Skip to content

SSMU Executives Talk Upcoming Year

Here’s What They Have to Say

This fall, we reached out to the SSMU executives to learn about their goals for the year, what challenges they’re expecting, the effect of the last semester’s base fee increase on their portfolio, and to hear about their specific roles. Here’s what they had to say.

President – Bryan Buraga

Priorities: “My role is to support the other SSMU executives in their work and ensure that things run smoothly behind the scenes […] Among other things, my priorities include getting a Fall Reading Break at McGill, getting McGill to divest from fossil fuels, and revising the SSMU’s governing documents and structure.”

Anticipated difficulties: “The University Centre will be closed for another semester. Beside the financial strain that will impose on the SSMU, ensuring that we will still be able to provide space for student groups will continue to be a challenge. Convincing McGill’s Board of Governors to divest its endowment from fossil fuels will also be another challenge, [and] being able to have a healthy work-school-life balance will be a challenge for me.”

Effect of the SSMU Membership Fee Increase: “With the passage of the increase of the SSMU Membership Fee, the SSMU was able to hire a Governance Manager, a full-time staff member whose primary task is to help our governing bodies […] with their administrative workload. In the past, the SSMU President has had to bear the brunt of this work, taking many hours away from other initiatives or tasks […] This increase has also allowed me to commission more research and hire more student staff.”

Relationship with the administration: “I would describe my relationship with the McGill administration as cordial […] It is important to be able to discuss important student issues directly with the people that have the power to effect the changes at McGill that we wish to see, so having a good working relationship with these administrators will go a long way.”

VP Student Life – Billy Kawasaki

Priorities: “Last year, there were some confusion about what the expectations were for clubs […] and this led to sanctions. This year, we are working on implementing a club portal […] that should make it easier for student groups to understand the requirements and to fulfil them. […] I am [also] working on raising awareness about the [mental health] resources available, such as the Eating Disorder Resource and Awareness Centre.”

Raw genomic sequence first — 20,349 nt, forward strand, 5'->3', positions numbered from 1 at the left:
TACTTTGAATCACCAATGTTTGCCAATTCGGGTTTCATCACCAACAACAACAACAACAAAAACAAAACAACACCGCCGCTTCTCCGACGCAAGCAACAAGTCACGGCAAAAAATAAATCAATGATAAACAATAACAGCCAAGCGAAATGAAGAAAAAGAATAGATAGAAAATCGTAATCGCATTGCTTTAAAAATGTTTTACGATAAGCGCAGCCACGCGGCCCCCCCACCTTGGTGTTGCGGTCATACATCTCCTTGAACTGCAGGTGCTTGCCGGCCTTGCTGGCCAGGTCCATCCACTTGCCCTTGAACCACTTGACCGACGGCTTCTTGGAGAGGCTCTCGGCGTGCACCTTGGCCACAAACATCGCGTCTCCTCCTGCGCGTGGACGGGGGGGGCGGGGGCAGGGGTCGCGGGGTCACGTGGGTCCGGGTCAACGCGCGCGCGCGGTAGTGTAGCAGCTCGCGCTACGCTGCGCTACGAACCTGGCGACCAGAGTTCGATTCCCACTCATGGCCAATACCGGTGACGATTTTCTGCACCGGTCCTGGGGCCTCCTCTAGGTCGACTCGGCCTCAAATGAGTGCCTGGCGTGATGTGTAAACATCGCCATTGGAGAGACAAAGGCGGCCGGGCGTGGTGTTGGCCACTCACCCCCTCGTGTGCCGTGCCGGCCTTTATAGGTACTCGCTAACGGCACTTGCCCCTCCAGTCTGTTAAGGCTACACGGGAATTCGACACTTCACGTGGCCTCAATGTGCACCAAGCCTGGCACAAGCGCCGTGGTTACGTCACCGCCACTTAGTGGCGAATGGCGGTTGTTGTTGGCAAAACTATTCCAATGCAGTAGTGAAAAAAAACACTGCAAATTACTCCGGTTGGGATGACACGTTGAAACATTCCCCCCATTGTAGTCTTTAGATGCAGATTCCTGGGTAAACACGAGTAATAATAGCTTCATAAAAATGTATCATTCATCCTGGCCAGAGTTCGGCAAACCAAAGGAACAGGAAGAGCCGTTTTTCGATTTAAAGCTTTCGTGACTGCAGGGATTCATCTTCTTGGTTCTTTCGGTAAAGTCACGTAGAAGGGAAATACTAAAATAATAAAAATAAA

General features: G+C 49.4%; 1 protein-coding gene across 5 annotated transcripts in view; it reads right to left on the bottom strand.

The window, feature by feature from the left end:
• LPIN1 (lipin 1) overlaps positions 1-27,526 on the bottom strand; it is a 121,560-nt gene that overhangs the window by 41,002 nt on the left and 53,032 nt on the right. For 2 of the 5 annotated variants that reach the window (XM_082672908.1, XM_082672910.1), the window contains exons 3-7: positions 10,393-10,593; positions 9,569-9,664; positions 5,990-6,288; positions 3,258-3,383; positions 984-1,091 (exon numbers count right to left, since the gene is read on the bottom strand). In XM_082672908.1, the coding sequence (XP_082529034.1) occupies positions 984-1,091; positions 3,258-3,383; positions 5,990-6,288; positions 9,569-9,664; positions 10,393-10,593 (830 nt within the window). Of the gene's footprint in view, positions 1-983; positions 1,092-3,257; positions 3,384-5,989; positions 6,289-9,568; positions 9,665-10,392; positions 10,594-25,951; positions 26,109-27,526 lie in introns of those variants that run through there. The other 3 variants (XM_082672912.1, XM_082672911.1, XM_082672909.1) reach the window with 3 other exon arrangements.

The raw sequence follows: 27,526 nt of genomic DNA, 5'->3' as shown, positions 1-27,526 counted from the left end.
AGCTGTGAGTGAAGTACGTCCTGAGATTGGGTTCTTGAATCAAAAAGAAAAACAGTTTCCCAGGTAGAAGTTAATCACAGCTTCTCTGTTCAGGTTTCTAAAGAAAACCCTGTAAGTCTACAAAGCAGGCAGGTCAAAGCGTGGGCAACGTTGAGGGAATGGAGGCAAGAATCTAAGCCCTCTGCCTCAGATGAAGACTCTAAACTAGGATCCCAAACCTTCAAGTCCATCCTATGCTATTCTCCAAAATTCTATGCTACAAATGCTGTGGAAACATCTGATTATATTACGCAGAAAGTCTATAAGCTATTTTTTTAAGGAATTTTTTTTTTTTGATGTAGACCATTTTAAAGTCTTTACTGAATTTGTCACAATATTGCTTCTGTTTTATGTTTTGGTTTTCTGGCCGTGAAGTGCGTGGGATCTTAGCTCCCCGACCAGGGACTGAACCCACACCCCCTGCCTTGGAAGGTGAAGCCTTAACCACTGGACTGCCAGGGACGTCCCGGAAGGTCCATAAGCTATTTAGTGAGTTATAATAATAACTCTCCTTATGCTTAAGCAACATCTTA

Anticipated difficulties: “With Schulich Library closing, the Leacock building renovations, and the lack of the university centre, there is a serious space shortage on campus. We are working with the various departments, such as Athletics, Residence, Special Events and Enrollment services in order to find as much space as possible for student group activities.”

Effect of the SSMU Membership Fee Increase: “[It’s] led to the hiring of the Clubs and Services Coordinator. This position is instrumental as she is organizing the club workshop, administering the sanctions process, and will help with other club governance. Traditionally, the office of the Vice-President (Student Life) is quite charged […], and this is much needed support.”

Plan to address last year’s club sanctions: “This year, we are putting a lot of work in educating student groups of what the requirements are […] The CS Coordinator and I are working on creating comprehensive and easily accessible resources, such as Google classrooms, and consolidating information so that everyone is aware of the requirements. Furthermore, I intend to review the sanctions process.”

VP Finance – Samuel Haward

Priorities: “My main priorities for the year are: working with the Vice-President (Student Life) to ensure that clubs’ requirements are standardized and resources are easily available to club Execs.; revising the Society’s Internal Regulations to match the current practices of the Society and its Services; [and] collaborating with Student Services to see if it is possible to reduce the premiums that international students pay for health insurance.”

Anticipated difficulties: “The cost of renting space downtown is incredibly high […] Club banking is another huge task that we need to take on early in the academic year. This is the first full year with RBC, so the process of trying to get everything up and running is brand new.”

Effect of the SSMU Membership Fee Increase: “Directly within the Finance portfolio there will be six student staff members in Fall 2019, up from two in Fall 2018 […] The additional staff will [also] make a significant difference for club banking, reimbursement/payment requests and enhance the detail and frequency of financial reporting.”

Plan to address last year’s club sanctions: “I’m working with the Vice President (Student Life) and Clubs and Services Coordinator to create and develop resources that will be available to clubs year-round. The finance workshop this year will also contain complete information on event declaration and insurance requests. Last (but not least!) one of the new student staff positions in the finance department will be dedicated to supporting the club execs.”